T4 milestone

THE New South Wales Planning Assessment Commission has outlined the environmental hurdles left to gain approval for Port Waratah Coal Services’ Terminal 4 project.
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Courtesy PWCS.

Blair Price

These include measures to protect the migratory bird-hosting Tomago wetland on Kooragang Island, redesigning proposed T4 coal pads to better shield “high biodiversity value ponds” and remediating existing “contamination” on the island as soon as practicable.

“The current uncertainties surrounding the timing and funding of the remediation works on the site need to be resolved between the proponent, the Environment Protection Authority and the Hunter Development Corporation (the current owner of part of the site) before the final proposal is referred to the decision maker,” PAC said.

PWCS said the PAC commented on a range of issues including some that “also apply to the broader industry and the long-term development of the Port of Newcastle”

“We are pleased that we have reached another critical milestone in an assessment process which has taken four years so far,” PWCS CEO Hennie du Plooy said.

“To keep the process moving forward, we will aim to provide a response to the Department of Planning and Environment as promptly as possible, giving careful consideration to the recommendations and how they apply to the Project scope.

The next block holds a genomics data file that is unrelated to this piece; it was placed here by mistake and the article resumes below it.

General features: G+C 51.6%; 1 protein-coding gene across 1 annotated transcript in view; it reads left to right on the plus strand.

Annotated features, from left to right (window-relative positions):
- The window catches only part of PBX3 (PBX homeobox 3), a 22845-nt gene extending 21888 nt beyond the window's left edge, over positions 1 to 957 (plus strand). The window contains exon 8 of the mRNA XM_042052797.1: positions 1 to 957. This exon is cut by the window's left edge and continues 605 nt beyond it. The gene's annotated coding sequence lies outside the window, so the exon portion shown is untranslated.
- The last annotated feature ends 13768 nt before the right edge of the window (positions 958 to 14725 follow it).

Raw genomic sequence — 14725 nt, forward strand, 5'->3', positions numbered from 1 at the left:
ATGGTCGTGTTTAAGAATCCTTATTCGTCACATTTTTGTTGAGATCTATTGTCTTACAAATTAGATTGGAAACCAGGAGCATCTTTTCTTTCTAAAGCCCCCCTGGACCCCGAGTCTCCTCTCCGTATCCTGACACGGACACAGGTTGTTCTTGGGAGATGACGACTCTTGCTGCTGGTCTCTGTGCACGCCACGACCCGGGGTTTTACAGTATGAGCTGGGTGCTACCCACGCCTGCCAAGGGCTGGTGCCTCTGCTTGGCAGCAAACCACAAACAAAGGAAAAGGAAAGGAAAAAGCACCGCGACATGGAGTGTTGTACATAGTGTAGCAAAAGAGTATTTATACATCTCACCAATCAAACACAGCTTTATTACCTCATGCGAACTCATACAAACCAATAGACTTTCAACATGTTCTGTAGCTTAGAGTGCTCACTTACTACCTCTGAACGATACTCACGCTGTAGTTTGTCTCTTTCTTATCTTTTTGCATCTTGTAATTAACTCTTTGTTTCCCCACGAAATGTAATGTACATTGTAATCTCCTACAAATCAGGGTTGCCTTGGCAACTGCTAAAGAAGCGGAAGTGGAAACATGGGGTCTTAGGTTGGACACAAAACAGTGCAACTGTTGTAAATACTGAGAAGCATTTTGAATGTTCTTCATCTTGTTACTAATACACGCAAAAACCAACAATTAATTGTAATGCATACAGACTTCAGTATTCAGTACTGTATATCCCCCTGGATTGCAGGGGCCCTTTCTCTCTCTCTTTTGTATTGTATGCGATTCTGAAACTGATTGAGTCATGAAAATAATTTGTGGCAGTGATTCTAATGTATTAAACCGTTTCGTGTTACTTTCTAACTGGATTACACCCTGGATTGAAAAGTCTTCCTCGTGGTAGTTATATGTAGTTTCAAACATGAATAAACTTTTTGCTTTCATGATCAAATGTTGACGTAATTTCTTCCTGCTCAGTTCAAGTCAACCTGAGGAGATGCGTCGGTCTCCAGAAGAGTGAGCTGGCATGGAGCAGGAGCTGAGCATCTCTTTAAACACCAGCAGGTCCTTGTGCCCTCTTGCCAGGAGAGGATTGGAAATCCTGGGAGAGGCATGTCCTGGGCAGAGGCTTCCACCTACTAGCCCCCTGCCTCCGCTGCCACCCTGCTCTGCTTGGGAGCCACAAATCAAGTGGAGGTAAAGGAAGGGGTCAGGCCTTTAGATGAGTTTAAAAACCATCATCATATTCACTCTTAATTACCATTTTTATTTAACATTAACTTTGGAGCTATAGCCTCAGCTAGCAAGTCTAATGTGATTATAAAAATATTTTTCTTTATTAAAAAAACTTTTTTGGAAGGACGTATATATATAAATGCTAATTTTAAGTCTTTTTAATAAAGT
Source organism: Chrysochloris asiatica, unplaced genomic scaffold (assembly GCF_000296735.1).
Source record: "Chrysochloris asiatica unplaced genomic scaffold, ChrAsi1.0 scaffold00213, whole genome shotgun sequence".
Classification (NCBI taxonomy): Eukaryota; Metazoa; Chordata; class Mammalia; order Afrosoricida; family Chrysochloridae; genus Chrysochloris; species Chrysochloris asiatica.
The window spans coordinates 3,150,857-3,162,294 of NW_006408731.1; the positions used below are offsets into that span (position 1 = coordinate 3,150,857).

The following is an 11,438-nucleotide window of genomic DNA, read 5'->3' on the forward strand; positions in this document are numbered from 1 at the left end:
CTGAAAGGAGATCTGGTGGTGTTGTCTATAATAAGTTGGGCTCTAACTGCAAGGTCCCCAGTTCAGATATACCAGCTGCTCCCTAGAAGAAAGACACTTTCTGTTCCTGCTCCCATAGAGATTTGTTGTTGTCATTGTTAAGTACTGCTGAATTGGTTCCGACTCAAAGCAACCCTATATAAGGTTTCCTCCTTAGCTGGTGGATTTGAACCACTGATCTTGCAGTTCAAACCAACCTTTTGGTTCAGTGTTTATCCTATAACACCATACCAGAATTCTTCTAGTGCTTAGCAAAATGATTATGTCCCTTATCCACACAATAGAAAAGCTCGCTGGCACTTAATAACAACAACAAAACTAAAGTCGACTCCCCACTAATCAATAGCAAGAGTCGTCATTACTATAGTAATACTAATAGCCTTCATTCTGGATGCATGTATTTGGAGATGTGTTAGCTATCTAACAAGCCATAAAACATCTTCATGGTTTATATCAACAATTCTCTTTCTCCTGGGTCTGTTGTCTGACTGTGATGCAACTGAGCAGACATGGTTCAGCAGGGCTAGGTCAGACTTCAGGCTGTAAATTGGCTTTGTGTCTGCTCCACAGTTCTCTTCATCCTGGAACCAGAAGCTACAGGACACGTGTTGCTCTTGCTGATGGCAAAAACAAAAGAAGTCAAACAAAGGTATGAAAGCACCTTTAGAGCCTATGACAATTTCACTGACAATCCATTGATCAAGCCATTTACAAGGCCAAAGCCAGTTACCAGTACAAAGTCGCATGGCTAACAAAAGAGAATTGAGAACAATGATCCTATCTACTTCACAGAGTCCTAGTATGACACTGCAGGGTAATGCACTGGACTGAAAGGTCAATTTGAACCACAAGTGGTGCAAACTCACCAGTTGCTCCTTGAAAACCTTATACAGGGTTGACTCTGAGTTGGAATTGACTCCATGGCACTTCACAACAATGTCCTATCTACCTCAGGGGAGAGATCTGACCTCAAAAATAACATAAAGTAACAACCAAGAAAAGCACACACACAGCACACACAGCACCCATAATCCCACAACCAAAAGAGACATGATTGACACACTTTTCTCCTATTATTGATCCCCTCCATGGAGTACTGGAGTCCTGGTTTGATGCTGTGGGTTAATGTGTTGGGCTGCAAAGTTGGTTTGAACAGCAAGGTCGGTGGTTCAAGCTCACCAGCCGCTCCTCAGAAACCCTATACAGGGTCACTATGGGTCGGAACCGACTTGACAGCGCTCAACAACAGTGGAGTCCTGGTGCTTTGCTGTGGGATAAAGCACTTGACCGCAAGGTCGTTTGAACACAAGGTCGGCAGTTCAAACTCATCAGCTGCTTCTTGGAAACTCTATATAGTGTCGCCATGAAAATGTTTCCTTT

“Despite challenging conditions, the Hunter Valley coal industry in 2014 is once again on track to increase output to record levels, reinforcing the need to continue planning for the future growth of coal exports from Newcastle.”

Citing analysis it received from the Centre for International Economics, PAC said T4 will not likely be required by the state’s coal industry before 2023 based on current contract volumes.

This also factors in PWCS’ move to reduce the T4 export capacity scope from 120 million tonnes per annum to 70Mtpa.

“However, even at this reduced capacity, the need and timing of the project are uncertain,” PAC said.

“The Port of Newcastle currently has capacity to export 211mtpa of coal and with the addition of the T4 terminal this capacity would increase to 281mtpa. In 2013, 150mtpa was exported through the port.”

PAC also stressed any consent to develop T4 should be “activated” within a five-year period despite the 10-year consent period that was requested.